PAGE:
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A Saskatchewan family says escaping carbon dioxide on its property caused problems such as this algae bloom

A scientific review says there is no evidence to support claims that carbon dioxide is leaking from a high-profile Saskatchewan project.

A team of engineers, geologists and geophysicists reviewed claims made by a consultant who said soil samples showed conclusive proof that gases are escaping from a carbon sequestration reservoir in Weyburn, Sask.

The team assessed the findings of a firm called Petro-Find Geochem Ltd., which conducted the report on behalf of Jane and Cameron Kerr, whose discovery of a series of bizarre phenomena on their property near Weyburn - including strange algal blooms, dead animals and fizzy water - made them suspect gas was bubbling up. Petro-Find found high levels of carbon dioxide in soil gas, and concluded that it "is clearly the anthropogenic CO2 injected into the Weyburn reservoir."

On Wednesday, the owner of Petro-Find, Paul Lafleur, said he "definitely" stands by his findings.

But scientists with the Petroleum Technology Research Centre, which has been conducting a decade-long, $85-million research survey of the Weyburn project for the International Energy Agency, said the findings in the Petro-Find report do not support that conclusion.

Experts "examined every claim made in the report, from carbon isotope ratios said to be markers of the CO2 underground at Weyburn, to discussions of high CO2 readings in the soil, to claims of open faults," Malcolm Wilson, the centre's executive director, said in a statement Wednesday. "They found no data in the report that can support the assertions that CO2 has migrated through the geological storage system to the surface."

Allegations of a leak by the Kerr family have called into question the safety of carbon capture and storage, a technology that buries greenhouse gases rather than emitting them into the atmosphere. That technology forms a key plank of Canada's climate strategy, and has been pursued by numerous countries around the world. The Weyburn project is one of the first to use it on a commercial scale, meaning any problems there could have a global impact.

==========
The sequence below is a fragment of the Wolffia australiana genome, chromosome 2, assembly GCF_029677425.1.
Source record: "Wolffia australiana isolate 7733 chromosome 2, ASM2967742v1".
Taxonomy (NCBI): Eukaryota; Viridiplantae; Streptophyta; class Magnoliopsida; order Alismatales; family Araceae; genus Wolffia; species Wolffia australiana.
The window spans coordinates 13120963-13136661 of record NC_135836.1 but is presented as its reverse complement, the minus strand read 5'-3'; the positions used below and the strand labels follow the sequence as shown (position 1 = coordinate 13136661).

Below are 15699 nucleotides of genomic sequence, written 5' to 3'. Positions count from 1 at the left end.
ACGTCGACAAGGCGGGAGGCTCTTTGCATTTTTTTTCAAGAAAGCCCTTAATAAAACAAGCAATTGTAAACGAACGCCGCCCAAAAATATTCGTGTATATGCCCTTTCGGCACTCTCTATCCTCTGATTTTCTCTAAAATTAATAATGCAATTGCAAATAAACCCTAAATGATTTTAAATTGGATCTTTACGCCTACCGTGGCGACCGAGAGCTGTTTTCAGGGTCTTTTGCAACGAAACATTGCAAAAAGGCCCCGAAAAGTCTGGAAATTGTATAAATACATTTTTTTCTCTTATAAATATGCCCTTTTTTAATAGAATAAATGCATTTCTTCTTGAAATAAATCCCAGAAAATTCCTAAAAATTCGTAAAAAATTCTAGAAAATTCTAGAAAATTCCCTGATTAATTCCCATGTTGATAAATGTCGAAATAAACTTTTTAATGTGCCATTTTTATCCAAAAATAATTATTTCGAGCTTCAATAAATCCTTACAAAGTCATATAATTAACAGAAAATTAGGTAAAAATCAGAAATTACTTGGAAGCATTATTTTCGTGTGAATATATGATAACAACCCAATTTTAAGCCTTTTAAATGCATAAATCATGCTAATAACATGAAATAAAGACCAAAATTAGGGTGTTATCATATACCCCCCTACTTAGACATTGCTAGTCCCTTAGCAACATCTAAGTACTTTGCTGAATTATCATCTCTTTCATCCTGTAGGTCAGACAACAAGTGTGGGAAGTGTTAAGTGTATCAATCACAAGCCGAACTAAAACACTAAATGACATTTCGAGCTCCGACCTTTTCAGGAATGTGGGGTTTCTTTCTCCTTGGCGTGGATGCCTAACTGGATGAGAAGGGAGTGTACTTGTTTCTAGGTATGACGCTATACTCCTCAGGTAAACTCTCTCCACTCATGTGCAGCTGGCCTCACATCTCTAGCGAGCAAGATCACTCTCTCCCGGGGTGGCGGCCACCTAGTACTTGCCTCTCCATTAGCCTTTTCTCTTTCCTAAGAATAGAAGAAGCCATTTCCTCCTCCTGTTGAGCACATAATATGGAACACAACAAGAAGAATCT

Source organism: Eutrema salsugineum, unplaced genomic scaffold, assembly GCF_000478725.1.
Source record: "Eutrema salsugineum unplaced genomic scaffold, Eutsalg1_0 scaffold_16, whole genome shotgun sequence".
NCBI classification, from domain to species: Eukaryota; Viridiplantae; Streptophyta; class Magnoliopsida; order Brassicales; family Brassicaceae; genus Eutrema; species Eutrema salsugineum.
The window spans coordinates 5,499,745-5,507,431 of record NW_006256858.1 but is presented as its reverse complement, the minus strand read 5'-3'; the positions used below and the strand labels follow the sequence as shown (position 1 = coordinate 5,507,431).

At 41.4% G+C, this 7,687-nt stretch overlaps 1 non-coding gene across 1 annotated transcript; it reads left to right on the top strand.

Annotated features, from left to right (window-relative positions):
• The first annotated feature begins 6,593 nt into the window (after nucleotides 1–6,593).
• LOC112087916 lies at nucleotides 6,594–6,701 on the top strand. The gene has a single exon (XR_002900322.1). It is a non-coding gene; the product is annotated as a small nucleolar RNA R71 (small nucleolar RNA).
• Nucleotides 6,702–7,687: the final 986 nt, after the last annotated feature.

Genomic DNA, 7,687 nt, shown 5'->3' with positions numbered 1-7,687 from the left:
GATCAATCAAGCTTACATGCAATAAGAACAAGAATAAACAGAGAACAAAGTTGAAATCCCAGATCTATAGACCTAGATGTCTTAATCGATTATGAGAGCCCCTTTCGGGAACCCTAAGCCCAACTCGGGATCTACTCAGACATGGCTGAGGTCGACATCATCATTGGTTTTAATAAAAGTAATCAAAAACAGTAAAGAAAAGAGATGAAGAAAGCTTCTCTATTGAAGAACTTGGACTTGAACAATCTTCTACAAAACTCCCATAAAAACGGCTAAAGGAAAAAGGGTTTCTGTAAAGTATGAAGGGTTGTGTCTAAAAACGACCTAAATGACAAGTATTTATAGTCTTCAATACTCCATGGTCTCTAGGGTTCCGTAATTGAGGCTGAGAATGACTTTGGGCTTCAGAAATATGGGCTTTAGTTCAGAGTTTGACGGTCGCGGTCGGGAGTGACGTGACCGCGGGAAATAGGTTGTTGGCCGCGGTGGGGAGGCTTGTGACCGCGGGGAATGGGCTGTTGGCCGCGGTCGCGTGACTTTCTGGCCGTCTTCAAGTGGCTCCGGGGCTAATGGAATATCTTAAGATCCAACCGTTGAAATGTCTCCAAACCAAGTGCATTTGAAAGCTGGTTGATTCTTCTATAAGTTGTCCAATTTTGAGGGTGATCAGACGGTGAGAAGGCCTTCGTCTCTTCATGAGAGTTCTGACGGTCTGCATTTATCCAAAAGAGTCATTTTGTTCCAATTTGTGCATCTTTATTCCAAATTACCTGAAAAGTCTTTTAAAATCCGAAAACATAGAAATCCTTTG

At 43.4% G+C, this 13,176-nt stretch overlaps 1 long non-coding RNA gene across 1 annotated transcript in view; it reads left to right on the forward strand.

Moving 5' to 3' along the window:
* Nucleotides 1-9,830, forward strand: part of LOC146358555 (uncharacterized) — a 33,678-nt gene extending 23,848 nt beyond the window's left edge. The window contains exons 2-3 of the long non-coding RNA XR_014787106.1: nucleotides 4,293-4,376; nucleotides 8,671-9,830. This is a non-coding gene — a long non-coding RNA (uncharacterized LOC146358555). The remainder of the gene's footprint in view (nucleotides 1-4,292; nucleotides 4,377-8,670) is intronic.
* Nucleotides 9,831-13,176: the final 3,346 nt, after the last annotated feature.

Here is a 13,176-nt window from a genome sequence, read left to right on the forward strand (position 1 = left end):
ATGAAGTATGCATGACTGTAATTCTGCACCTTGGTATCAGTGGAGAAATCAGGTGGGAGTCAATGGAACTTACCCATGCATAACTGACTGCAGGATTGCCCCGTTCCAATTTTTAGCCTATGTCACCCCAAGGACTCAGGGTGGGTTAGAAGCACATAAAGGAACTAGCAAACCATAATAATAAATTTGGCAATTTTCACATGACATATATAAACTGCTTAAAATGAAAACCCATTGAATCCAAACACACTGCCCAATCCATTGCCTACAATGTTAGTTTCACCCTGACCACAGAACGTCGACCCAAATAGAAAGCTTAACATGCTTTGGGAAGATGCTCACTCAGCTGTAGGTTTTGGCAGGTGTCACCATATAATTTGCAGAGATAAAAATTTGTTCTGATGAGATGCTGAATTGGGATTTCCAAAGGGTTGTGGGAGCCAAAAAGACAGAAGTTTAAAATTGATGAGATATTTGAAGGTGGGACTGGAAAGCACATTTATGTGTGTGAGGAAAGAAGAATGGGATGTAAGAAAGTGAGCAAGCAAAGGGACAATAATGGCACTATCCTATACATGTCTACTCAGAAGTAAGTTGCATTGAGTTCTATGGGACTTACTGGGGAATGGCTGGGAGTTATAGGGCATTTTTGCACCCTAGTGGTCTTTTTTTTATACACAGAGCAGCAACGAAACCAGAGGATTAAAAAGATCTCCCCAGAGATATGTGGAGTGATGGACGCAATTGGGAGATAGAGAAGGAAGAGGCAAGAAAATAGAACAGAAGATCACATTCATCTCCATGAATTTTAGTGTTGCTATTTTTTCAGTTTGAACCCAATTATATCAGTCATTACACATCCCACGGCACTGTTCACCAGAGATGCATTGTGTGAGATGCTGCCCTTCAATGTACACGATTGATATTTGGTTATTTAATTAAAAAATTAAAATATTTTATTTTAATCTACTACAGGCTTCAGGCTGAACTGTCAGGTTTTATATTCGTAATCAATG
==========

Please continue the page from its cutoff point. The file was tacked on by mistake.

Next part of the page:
But Mr. Wilson's centre drafted a seven-page reply to the Petro-Find report that suggested the source of the strange occurrences at the Kerr property is unlikely to be the reservoir used for injection of carbon dioxide gas.

"The phenomena observed at the Kerr property can be explained by near surface processes including microbial generation of soil CO2 and methane," the centre wrote in its rebuttal

"The concentrations of CO2 in soil gases collected by Petro-Find are similar to those found in prairie soils in the vicinity of Weyburn."

The centre also questioned the science of Petro-Find's methods.

"The report contains technical errors, invokes undocumented data, and provides minimal to no information on their scientific methods or analytical techniques."

Despite scientific skepticism, however, the Kerr family has photographic evidence of the odd things that have happened on its property, and has demanded a year-long study - which the Saskatchewan government promised, but did not deliver - to find out what exactly is happening.

"Let's do something that's definitive on the Kerrs' property, and get this resolved," said Barry Robinson, a lawyer with environmental group Ecojustice who has worked with the family.

He said the proliferation of abandoned wells around the Kerr property contradicts statements by Weyburn proponents, including its corporate owner, Cenovus Energy Inc., that the carbon reservoir can't leak.

The petroleum centre report states that "for leakage at the surface to occur would require breaching the 1,500 metre of [rock]strata. Well, we did breach the 1,500 metres of strata several hundred times with oil and gas wells that I guarantee are not all properly sealed off," Mr. Robinson said.

For his part, Mr. Lafleur questioned the intellectual capability of the petroleum centre, which has relied on the work of dozens of international scientists, including some from the British Geological Survey and the University of Rome.

"None of them over there are geochemical experts, none of them," he said. "I'm the only expert here in Saskatchewan."

He called the centre's rebuttal a "mish-mash," and said his experience in testing Saskatchewan soils shows that the levels on the Kerr property are unambiguously abnormal.

Mr. Lafleur is a controversial figure: his primary business involves finding underground oil and gas deposits by looking for hydrocarbon deposits in soil; in fact, he believes he found "three as yet undiscovered light oil reservoirs with some liquids on the Kerr property." But few companies use his technique, and many are skeptical.

"It's something a company I was involved in pursued a long time ago and it's almost like snake oil," said Scott Saxberg, the chief executive officer of Crescent Point Energy, a major Saskatchewan oil producer.

Mr. Lafleur, however, said his two-person firm has been involved in the discovery of 100 oil reservoirs. He said Nordic Oil and Gas Ltd., a junior oil and gas penny stock with a market value of $8.4-million, has used his services. Others, he said, are missing out by not using him.

"We're always pushing the envelope," he said. "If companies do not accept what we do, then that's their hard luck."